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Dollar Takes a Dive Against Korean Won; China Strengthens Energy Security Policy

The dollar reached a low it hasn't seen in a long time in South Korea, following speculation over China's currency. Meanwhile, Beijing took steps to ensure its massive energy demands can be met in the future.

South Korean economists say the dollar may be once again entering what they call the "triple digit" era. The greenback dove below the 1000 won level on April 25 for the first time in seven years closing just under 999 won.

Keun Chul, the Foreign Exchange Team Director at the Korean Development Bank, says the region's currencies took their cue from China.

Mr. Keun says the won and most other Asian currencies strengthened against the dollar due to speculation China may revalue its currency, the yuan.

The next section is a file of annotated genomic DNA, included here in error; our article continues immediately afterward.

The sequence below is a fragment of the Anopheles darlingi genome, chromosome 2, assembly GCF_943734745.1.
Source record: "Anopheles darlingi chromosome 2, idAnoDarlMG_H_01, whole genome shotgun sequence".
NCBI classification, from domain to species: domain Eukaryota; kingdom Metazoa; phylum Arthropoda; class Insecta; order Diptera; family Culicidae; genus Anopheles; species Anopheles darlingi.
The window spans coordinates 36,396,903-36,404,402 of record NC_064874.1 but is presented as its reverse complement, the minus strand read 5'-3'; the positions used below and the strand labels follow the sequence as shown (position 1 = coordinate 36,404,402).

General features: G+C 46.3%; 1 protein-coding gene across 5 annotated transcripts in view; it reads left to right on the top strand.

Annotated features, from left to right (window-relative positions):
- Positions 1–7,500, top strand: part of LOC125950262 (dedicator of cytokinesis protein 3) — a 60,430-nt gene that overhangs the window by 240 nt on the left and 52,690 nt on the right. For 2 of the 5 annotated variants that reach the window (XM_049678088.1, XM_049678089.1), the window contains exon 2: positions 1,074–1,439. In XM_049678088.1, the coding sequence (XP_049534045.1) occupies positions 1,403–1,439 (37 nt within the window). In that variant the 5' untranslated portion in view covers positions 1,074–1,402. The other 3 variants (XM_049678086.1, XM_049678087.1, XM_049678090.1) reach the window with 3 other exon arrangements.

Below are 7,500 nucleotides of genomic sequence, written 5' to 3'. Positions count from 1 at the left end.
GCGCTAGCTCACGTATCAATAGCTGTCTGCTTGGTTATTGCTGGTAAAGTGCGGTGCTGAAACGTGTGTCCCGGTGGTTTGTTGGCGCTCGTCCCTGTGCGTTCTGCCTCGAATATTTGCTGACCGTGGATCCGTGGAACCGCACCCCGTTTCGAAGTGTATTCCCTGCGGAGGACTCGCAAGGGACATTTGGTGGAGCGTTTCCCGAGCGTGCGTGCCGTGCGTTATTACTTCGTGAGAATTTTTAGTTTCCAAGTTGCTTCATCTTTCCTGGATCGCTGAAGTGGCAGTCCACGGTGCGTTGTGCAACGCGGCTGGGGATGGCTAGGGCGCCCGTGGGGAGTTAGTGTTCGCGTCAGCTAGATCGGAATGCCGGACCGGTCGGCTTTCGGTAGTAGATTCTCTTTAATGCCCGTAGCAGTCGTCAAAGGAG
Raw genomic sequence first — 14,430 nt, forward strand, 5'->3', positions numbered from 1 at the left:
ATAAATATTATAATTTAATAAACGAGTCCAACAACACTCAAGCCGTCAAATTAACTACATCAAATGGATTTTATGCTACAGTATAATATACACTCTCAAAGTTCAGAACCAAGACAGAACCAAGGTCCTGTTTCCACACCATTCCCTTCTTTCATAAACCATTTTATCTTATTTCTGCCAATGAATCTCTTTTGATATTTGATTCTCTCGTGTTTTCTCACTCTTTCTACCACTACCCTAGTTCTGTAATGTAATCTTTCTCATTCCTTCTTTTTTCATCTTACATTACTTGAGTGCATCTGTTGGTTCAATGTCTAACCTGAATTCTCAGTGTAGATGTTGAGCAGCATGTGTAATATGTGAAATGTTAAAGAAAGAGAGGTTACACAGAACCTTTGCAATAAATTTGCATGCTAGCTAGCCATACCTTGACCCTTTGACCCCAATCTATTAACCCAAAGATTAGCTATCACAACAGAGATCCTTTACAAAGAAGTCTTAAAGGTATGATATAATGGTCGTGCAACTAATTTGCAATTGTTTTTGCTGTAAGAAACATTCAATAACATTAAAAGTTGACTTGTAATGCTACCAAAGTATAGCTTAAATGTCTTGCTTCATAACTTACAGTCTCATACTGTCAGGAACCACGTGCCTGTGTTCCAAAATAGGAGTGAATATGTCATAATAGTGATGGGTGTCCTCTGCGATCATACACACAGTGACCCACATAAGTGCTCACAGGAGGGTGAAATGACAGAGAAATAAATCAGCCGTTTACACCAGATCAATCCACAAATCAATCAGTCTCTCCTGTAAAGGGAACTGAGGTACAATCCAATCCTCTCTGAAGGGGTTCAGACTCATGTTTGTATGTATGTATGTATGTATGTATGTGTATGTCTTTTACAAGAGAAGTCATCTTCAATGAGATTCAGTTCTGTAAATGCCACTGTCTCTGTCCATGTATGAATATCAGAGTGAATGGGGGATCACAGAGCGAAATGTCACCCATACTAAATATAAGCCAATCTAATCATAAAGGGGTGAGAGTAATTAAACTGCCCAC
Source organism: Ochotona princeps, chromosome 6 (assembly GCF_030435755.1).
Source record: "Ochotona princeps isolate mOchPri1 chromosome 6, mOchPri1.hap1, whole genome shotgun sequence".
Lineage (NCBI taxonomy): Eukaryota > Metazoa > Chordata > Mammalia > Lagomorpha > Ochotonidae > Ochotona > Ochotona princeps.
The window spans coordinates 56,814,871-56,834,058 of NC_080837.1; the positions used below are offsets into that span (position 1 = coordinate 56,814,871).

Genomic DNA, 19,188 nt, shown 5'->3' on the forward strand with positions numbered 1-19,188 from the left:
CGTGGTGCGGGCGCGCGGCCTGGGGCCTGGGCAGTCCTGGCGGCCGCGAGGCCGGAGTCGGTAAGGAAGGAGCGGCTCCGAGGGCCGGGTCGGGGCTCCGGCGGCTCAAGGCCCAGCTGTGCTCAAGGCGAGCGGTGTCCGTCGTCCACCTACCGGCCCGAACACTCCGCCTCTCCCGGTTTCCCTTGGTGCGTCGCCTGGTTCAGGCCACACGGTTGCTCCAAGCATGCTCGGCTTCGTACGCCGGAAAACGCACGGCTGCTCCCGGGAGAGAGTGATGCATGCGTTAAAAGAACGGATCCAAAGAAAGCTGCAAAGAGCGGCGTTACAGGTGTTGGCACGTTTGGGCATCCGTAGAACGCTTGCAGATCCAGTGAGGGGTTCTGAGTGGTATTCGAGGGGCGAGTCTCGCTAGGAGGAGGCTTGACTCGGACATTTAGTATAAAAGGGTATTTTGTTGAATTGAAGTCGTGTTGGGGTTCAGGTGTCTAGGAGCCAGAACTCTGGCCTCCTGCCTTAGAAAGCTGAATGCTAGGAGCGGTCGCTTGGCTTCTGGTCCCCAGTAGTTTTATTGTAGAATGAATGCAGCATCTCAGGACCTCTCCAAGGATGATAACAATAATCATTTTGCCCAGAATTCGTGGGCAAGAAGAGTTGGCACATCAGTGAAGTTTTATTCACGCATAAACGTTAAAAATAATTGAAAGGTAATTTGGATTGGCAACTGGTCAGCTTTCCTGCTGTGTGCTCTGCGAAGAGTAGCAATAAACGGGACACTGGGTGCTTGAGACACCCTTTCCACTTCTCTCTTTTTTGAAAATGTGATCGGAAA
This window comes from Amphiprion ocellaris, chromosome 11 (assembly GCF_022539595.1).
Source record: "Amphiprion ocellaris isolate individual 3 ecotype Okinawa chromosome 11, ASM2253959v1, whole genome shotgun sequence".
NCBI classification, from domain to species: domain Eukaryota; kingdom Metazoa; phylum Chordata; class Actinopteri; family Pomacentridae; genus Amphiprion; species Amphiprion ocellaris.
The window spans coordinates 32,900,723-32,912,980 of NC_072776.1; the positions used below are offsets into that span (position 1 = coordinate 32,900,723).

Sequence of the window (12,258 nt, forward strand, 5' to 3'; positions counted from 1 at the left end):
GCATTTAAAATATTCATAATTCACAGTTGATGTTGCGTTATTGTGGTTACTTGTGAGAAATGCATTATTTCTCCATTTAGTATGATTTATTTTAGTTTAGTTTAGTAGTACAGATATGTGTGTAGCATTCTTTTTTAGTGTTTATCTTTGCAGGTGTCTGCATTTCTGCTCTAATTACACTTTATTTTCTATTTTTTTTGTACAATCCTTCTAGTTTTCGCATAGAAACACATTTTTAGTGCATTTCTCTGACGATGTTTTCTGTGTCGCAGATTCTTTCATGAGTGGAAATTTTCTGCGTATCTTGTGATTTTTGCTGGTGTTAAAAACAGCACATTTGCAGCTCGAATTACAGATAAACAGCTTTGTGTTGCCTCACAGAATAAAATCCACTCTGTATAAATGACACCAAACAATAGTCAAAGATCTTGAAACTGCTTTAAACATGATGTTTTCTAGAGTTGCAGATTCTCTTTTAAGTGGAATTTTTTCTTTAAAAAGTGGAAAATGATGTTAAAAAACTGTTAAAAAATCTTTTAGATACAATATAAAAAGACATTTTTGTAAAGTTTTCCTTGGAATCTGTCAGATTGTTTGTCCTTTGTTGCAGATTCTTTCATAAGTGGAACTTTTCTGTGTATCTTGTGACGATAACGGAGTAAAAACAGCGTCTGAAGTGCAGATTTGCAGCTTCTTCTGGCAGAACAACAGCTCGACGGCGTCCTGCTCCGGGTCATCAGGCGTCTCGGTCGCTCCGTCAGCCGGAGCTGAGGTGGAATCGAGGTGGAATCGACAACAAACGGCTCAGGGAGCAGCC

South Korean economists estimate major exporters here have seen profits drop by 10 percent this year alone due to the dollar's slide.

On the other side of the equation, the South Korean government says overseas spending by Koreans rose almost 23 percent in the first quarter from a year ago, as South Koreans are enjoying more purchasing power in the United States. Korea's National Tourism Organization says South Korean travelers spent more than $2.5 billion outside the country.

China is taking steps to ensure its enormous energy requirements can be met in the future. Authorities in Beijing have created a State Energy Office tasked with monitoring the country's energy security.

China's gross domestic product has grown at sizzling rates, topping 8 percent for several years in a row. As a result, demand for oil and gas imports have skyrocketed.

Chinese media say the new office will have extensive authority to manage the use of energy by the country's manufacturers.

China and the Philippines stepped up trade relations this past week during a visit by Chinese President Hu Jintao. The two nations concluded some 14 agreements, including a deal on oil exploration in the South China Sea.